Vice Cops Raid East Dallas Gambling Ring

Vice Cops Raid East Dallas Gambling Ring
Flickr user Jordan Dawe

On January 14, vice cops fanned out across East Dallas and descended on a half dozen aging storefronts in crappy, low-rent strip centers: one off Columbia Avenue a mile east of Deep Ellum, another where Garland Road transitions from isn't-it-nice-to-be-near-White-Rock-Lake! to all-beauty-has-been-extinguished-from-the-world, the rest along Ferguson Road. Later, they visited a much nicer locale -- a quarter-million dollar custom home in a newish Grand Prairie subdivision, complete with a front-yard fountain and turret. Their target: a minor local video gambling empire allegedly operated by 45-year-old Thuy Kha, aka "Tweety," and her boyfriend, Duc Tu Nguyen, aka "Andy."

Police had been investigating the couple for the better part of a year. On April 29 last year, vice cops made their first undercover visit, a detective visiting a Ferguson Road game room for a few rounds of "Spin Jack 21." While he played, he watched surreptitiously as Kha moved from machine to machine, opening them up to remove the cash. When she was done, she drove away in a silver 2004 Mercedes.

The investigation continued for the next several months and primarily consisted of cops playing video blackjack and following Kha and Nguyen on their daily errands. Sometimes the cops would win, once, for example, cashing out for $80 on a $40 bet. Other times, they would just play until they exhausted $20 or $40 worth of credits. Always they were watching.

On May 14, for instance, a detective watched Nguyen delivering supplies to the game room in his 2012 Nissan Frontier. Two days later, an undercover officer overheard Kha and game room employees trying to figure out how to deal with the jackpot another gambler scored on a malfunctioning machine. He tailed Kha when she left the location, following her to Braum's, where she picked up groceries. In August, two vice cops were playing at the Garland Road location -- their illegal-gambling hunch no doubt helped by the large "Game Room" sign out front -- when Nguyen and Kha came to collect cash from the machines. They had their dog with them; it's name was Lucky.

Midway through the investigation, the cops affixed a tracking device to Nguyen's pickup. The GPS device traced a daily path from the Ferguson storefronts to the one off Garland Road to east of Deep Ellum to the house in Grand Prairie. Later, they sent a detail to the Grand Prairie home to dig through Kha's garbage. They discovered, from discarded mail they found there, that Kha corresponds with at least one Texas prison inmate; that she owns Lucky Nails, a nail salon in Lancaster; and that some people incorrectly spell her name "Tweetie."

The takeaway from the nine-month investigation was that Kha and Nguyen were running an illegal gambling operation. The case was bolstered when police made their January 14 sweep and carried away 169 video gambling machines and 111 detached motherboards from video gambling machines. A subsequent analysis of 37 of the machines indicated that, between August 1, 2014, and the January 14 raid, those 37 machines reported $2.8 million in wagers and $1.7 million in payouts for a net profit of $1.1 million. Many of the machines were purchased from Lone Star Slots on Interstate 35 in Lancaster, which sells new and used gambling equipment after making purchasers swear they will use it exclusively for home entertainment purposes, which is legal in Texas.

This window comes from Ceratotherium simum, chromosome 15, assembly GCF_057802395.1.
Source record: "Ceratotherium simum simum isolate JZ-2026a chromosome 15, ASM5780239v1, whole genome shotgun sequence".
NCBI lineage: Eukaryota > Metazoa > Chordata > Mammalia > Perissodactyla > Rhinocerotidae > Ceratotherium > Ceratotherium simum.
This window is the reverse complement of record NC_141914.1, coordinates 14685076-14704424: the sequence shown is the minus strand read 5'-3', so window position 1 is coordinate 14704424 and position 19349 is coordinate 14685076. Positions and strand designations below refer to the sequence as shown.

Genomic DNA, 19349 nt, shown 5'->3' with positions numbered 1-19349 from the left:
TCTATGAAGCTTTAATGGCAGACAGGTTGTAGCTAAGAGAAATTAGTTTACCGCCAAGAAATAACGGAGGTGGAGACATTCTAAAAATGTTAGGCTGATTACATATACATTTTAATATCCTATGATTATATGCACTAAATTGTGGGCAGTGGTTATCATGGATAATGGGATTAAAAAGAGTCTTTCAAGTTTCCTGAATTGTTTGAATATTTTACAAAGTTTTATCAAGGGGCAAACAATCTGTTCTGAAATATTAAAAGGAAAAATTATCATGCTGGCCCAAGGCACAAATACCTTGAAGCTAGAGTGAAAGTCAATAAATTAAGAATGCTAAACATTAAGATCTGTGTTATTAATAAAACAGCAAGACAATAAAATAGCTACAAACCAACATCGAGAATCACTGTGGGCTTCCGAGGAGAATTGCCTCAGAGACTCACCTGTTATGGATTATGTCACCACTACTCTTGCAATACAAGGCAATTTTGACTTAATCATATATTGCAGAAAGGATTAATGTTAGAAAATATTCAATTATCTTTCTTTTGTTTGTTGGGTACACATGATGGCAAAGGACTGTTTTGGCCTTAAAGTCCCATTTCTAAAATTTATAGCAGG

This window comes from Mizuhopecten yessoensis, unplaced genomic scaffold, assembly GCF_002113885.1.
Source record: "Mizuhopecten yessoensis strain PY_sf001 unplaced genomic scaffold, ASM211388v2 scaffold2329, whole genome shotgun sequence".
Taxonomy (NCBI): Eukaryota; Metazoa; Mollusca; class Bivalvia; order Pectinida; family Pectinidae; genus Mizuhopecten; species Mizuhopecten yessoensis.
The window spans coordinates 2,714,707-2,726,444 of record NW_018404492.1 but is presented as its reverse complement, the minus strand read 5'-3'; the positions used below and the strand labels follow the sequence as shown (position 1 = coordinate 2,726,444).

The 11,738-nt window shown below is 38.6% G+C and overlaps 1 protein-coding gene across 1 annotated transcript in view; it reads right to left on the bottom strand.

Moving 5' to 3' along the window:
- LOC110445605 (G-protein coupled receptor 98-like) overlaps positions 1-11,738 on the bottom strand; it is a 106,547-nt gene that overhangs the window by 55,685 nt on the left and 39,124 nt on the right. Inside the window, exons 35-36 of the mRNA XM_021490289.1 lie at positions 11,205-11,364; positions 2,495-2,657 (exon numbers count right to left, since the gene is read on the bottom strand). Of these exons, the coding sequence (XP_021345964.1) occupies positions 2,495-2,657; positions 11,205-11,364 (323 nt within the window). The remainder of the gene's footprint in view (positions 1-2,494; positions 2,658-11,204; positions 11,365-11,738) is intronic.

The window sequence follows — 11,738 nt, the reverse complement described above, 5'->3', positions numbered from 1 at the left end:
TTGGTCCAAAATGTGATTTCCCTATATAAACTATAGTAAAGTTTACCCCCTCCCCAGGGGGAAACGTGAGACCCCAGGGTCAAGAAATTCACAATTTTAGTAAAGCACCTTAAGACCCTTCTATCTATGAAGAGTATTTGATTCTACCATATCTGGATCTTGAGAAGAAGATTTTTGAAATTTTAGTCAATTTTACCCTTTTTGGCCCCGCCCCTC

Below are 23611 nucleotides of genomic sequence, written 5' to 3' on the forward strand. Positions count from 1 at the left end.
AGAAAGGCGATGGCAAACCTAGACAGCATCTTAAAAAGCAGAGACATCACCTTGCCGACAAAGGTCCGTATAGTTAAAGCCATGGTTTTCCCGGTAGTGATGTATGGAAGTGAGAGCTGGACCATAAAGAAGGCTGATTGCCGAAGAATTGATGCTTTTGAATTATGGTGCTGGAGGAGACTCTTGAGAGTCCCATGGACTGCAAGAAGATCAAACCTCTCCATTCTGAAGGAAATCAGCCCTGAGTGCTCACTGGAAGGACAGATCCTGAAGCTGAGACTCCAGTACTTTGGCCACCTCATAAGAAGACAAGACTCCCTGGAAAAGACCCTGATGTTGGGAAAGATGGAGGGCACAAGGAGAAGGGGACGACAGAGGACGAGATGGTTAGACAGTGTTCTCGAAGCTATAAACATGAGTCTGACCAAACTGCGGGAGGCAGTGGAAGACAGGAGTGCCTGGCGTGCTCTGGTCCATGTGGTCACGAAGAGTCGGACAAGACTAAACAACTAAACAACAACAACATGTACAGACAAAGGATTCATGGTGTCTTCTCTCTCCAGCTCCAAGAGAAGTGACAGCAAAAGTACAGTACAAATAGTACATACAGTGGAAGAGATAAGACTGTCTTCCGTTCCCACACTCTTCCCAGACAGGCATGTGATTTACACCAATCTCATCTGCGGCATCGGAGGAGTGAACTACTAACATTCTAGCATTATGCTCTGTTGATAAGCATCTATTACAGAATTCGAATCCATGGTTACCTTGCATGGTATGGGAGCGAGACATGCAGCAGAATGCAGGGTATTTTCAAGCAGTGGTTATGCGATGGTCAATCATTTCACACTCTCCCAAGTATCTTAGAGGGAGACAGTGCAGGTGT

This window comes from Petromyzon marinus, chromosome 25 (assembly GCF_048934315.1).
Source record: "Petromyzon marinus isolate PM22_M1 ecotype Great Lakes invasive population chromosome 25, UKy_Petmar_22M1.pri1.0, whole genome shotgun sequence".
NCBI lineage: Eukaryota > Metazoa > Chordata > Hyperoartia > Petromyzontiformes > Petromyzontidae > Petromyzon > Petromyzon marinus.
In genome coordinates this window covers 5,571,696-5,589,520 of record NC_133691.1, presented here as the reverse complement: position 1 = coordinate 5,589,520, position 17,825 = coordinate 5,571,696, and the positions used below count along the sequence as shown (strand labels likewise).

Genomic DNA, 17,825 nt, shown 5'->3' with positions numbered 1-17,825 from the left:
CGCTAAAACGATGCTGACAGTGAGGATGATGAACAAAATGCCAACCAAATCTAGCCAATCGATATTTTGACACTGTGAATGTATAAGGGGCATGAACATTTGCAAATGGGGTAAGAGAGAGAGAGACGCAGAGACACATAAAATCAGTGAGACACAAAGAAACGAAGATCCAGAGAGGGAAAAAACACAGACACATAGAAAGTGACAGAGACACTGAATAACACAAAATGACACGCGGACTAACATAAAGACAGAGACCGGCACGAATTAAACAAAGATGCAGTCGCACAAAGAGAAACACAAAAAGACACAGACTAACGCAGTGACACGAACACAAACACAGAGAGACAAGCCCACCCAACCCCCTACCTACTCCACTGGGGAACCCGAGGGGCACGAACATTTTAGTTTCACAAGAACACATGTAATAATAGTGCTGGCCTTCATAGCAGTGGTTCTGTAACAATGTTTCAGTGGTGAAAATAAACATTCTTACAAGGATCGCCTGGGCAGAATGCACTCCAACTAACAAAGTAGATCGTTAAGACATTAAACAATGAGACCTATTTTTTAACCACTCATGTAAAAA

Police recovered about half that amount, seizing stockpiles of cash found at Kha's home ($146,528) and at a couple of local banks ($524,800). They also seized 56 gold bars which, at 37.5 grams each, have a current value of around $91,000, both the Mercedes and the Nissan Frontier, and a few dozen pieces of jewelry, presumably including the $12,628 Rolex Kha bought in 2013.

Kha's home in Grand Prairie, where police recovered nearly $150,000 in cash.
Kha's home in Grand Prairie, where police recovered nearly $150,000 in cash.

Neither Kha nor Nguyen has been arrested. According to the Dallas County Sheriff's Office, they both have outstanding warrants for engaging in organized crime. On Wednesday, the district attorney's office filed a civil forfeiture claim against the couple arguing that police should be allowed to keep the cash, cars, gold, jewelry and various electronics on the grounds that they were used in or the product of a criminal enterprise.

Yet judging by police documents and the dozen or so variously sized pairs of shoes left by the front mat of her home (apparently empty) on Thursday, Kha is much more than the mastermind of a small-time gambling enterprise. She's also a family woman. She lives with her two adult children and her elderly father. He told police he was under the impression that his daughter's only source of income was the nail salon, whose profit typically hovers around $30,000 per year. He also told police that he gets $730 per month in Social Security payments, of which he gives his daughter $430 for rent.

Send your story tips to the author, Eric Nicholson.


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